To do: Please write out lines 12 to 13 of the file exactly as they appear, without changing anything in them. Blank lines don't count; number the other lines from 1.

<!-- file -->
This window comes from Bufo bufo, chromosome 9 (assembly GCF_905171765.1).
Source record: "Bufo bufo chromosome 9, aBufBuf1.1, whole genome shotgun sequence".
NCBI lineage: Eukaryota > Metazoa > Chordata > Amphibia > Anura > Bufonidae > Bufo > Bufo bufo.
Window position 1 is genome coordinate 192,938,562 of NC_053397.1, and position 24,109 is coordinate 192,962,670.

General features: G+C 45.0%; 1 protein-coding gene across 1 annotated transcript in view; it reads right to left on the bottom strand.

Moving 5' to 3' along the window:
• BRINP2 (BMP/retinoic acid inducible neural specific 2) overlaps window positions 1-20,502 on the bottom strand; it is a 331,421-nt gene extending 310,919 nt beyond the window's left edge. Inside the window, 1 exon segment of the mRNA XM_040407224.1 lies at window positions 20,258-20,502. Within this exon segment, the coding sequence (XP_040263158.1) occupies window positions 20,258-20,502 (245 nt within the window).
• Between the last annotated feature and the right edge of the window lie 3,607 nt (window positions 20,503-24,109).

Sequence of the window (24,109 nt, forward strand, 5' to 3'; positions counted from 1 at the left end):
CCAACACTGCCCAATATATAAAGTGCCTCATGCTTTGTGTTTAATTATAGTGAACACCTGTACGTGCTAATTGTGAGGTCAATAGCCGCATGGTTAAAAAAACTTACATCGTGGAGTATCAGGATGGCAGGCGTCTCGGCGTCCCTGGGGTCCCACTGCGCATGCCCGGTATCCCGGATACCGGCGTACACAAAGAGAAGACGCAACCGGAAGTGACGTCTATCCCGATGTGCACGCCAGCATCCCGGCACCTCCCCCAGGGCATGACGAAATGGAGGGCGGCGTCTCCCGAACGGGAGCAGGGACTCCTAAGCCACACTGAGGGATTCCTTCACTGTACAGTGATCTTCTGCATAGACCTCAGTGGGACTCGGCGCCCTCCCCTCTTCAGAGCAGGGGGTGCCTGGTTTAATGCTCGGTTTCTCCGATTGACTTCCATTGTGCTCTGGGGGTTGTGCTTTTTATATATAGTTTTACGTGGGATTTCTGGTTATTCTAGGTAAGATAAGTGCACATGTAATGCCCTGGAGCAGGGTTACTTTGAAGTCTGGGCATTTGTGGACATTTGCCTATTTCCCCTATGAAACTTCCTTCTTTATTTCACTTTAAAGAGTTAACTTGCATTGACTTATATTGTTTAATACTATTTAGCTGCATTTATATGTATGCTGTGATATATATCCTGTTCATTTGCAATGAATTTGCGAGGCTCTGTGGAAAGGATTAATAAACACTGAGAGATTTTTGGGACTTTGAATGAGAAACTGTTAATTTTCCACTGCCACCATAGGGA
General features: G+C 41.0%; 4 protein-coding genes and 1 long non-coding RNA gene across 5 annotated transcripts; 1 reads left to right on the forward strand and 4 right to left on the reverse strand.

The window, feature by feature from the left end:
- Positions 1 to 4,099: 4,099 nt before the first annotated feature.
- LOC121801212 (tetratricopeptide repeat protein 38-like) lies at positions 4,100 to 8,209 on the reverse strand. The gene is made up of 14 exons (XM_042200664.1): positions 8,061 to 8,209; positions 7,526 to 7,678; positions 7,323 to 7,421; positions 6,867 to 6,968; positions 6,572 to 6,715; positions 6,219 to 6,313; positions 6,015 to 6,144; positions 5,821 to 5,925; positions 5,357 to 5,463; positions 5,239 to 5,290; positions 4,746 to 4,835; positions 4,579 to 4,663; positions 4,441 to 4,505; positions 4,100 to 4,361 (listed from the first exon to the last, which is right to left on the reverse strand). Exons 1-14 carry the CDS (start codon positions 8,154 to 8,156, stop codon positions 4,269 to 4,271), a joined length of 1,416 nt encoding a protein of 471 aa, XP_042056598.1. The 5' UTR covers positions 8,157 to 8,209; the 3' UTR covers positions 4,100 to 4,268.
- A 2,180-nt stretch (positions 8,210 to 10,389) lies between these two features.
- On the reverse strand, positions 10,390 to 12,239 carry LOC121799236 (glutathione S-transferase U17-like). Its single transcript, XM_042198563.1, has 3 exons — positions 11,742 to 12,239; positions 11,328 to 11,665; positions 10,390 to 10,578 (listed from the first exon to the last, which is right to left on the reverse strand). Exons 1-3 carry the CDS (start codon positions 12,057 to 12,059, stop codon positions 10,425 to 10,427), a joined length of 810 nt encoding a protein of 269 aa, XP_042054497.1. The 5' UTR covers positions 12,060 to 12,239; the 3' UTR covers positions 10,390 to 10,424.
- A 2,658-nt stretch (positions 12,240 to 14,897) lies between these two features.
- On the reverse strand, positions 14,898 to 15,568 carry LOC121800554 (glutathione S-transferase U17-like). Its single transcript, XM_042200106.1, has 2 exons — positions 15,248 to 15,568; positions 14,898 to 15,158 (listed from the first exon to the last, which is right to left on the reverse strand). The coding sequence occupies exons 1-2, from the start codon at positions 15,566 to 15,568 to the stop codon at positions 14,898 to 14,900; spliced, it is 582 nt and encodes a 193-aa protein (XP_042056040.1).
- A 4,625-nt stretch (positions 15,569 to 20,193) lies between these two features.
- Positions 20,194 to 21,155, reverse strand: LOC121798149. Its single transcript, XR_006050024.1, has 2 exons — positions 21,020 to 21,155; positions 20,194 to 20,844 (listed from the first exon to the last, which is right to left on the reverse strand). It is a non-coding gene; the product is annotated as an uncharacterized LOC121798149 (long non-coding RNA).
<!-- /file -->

The window, feature by feature from the left end:
- Positions 1 to 4,099: 4,099 nt before the first annotated feature.